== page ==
The color of pink sapphires range from light red to light purple. It can neither be considered ruby nor purple sapphire. The saturation can vary from weak to strong and pink sapphire with strong color saturation are indeed very beautiful and expensive.
Chromium is the trace element which gives this stone its pink color similar to ruby. When there is a strong presence of chromium, the stone will be red and it will be pink when the chromium concentration is relatively low.
Heat treatments are common for pink sapphires as well.
3. Purple Sapphire
Although some people get confused with pink and purple sapphires, purple sapphire always has purple as the dominant color. Its color can range from medium to dark reddish purple to violetish purple with weak to strong (vivid) saturation.
Purple sapphire gets it color when wither a small amount of vanadium is present as the trace element or in the presence of chromium, iron and titanium. When a considerably larger amount of vanadium is present, it will become a color changing sapphire (I will discuss more about color changing sapphires later in this article).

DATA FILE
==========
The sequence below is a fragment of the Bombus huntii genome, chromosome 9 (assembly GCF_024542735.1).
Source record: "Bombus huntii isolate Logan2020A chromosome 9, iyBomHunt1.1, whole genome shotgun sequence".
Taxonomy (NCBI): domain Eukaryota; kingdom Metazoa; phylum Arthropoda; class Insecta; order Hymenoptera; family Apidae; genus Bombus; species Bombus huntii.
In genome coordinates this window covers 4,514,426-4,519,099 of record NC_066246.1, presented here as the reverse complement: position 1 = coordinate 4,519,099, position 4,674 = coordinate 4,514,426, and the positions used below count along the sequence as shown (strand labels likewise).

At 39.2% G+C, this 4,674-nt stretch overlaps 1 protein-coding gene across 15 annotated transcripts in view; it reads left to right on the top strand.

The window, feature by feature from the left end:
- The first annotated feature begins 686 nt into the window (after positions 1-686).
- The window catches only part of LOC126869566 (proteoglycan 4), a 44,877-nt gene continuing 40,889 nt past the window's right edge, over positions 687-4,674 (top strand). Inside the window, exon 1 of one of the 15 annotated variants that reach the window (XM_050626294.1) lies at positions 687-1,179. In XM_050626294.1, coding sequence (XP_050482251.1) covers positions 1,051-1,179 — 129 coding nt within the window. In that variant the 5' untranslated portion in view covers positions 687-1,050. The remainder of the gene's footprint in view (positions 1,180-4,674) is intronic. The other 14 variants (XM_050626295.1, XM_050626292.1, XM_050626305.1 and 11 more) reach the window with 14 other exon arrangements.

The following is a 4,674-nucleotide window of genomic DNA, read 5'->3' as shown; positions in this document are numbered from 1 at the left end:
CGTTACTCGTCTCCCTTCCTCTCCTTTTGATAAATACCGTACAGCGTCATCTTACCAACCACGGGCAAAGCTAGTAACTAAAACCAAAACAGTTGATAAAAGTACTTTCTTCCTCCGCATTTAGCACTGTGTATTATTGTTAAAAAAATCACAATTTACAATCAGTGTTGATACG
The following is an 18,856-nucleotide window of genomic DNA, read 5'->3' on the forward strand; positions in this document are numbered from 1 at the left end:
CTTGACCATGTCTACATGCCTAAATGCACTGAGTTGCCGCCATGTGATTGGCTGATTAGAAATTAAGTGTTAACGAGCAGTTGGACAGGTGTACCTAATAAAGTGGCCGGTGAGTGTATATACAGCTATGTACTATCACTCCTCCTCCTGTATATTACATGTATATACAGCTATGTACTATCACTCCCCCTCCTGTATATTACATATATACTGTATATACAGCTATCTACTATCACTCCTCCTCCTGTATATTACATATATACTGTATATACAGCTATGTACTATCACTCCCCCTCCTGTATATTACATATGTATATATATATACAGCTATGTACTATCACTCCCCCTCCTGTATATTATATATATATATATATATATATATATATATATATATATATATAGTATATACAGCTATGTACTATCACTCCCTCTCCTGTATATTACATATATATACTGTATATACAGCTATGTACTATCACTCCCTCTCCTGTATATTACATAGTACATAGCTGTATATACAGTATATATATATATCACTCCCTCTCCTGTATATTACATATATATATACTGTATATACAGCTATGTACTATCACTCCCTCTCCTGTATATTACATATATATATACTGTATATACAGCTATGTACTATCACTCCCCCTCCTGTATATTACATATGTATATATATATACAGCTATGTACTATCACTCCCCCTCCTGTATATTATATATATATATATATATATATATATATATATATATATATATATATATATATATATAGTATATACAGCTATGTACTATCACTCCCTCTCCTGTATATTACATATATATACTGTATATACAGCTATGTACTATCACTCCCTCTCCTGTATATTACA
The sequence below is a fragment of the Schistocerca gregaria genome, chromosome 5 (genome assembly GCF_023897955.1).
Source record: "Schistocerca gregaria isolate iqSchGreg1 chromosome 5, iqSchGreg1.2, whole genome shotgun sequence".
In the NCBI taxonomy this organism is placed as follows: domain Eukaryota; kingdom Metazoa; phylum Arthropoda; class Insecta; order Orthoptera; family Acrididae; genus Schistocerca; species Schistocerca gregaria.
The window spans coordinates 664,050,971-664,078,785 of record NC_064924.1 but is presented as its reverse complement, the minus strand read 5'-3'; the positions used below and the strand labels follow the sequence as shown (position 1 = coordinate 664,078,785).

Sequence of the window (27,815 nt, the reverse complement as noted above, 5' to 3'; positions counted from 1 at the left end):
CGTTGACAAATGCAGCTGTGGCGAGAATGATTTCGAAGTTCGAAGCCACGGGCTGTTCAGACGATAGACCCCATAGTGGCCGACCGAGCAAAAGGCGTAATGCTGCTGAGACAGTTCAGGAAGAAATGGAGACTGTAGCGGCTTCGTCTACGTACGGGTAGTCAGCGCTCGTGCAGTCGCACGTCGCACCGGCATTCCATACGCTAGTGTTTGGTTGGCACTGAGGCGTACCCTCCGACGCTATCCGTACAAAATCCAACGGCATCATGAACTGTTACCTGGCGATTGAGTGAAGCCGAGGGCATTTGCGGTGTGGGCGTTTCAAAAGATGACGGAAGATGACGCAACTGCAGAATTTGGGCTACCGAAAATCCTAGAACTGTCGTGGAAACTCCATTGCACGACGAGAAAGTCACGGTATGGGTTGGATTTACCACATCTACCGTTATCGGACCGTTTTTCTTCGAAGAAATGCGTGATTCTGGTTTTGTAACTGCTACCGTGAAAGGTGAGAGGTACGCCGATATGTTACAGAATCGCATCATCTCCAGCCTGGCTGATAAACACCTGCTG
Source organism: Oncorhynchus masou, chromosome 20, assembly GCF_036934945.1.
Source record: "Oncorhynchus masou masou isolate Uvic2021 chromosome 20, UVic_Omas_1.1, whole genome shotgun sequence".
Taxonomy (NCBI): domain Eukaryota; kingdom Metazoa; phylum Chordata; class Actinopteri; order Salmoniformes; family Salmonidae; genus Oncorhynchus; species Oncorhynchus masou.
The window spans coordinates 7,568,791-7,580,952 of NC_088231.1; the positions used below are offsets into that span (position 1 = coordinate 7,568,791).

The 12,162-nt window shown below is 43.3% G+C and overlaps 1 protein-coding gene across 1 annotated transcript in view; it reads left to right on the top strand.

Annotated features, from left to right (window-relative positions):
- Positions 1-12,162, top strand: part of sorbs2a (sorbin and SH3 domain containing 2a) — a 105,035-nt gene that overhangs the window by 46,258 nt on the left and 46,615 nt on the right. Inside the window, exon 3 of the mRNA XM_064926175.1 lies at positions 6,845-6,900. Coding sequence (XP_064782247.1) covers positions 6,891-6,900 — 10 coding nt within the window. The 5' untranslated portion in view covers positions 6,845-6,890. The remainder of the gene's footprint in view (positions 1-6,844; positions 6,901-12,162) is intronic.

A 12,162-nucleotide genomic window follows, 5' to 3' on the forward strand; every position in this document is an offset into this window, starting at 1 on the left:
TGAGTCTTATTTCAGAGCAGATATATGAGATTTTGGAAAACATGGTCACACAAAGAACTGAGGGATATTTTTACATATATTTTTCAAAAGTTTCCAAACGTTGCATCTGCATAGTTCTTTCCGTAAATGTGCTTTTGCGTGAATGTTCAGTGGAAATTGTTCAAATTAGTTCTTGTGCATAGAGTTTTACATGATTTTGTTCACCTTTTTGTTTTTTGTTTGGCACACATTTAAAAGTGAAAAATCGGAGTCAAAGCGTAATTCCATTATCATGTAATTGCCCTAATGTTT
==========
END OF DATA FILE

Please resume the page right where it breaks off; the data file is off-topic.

One unique advantage of purple sapphire is that most of them are free from any type of treatment.
4. Yellow Sapphire
When only iron is present in a small amount, sapphire becomes yellow or green. Yellow sapphires range from yellow to orangish yellow, light to dark tones. Both yellow and orangish yellow with a vivid saturation is considered as the best yellow sapphire color but for some, canary yellow (medium to bright) is the best color.
Green can also be present in yellow sapphires and can range from light to dark greenish yellow. Presence of green will make the stone less desirable for many buyers.
Heat treatments to enhance the color are common for yellow sapphires. Some yellow sapphires are treated with irradiation also and if the yellow sapphire is treated by irradiation (x-ray), the color will deteriorate when kept in the sunlight for a couple of days. Therefore, I will not recommend buying a yellow sapphire treated with irradiation.
5. Orange Sapphire
Orange sapphires can be considered as a variation of yellow sapphires. When the color of yellow sapphire is actually a strong orange, some calls it orange sapphire.
6. Padparadscha Sapphire
Padparadscha (also called padmaraga or pathmaraga) is a rare and unique type of sapphire. It has a mix of pink and orange colors. The name comes from the Sinhalese (main language in Sri Lanka) word for the lotus flower as the color of the stone resembles its color.
In all the gemstone varieties in the world, there is no other gemstone which can compete with this stone for its truly unique color. The color of the stone comes from both iron and chromium as trace elements.
Different types of treatments are common for padparadscha as well.
7. Green Sapphire
As mentioned earlier, presence of a small amount of iron makes a sapphire yellow or green. Sapphires with a uniform and saturated green color is actually a rare gemstone and it is considered as a collector’s stone. Hence, it can attract high prices.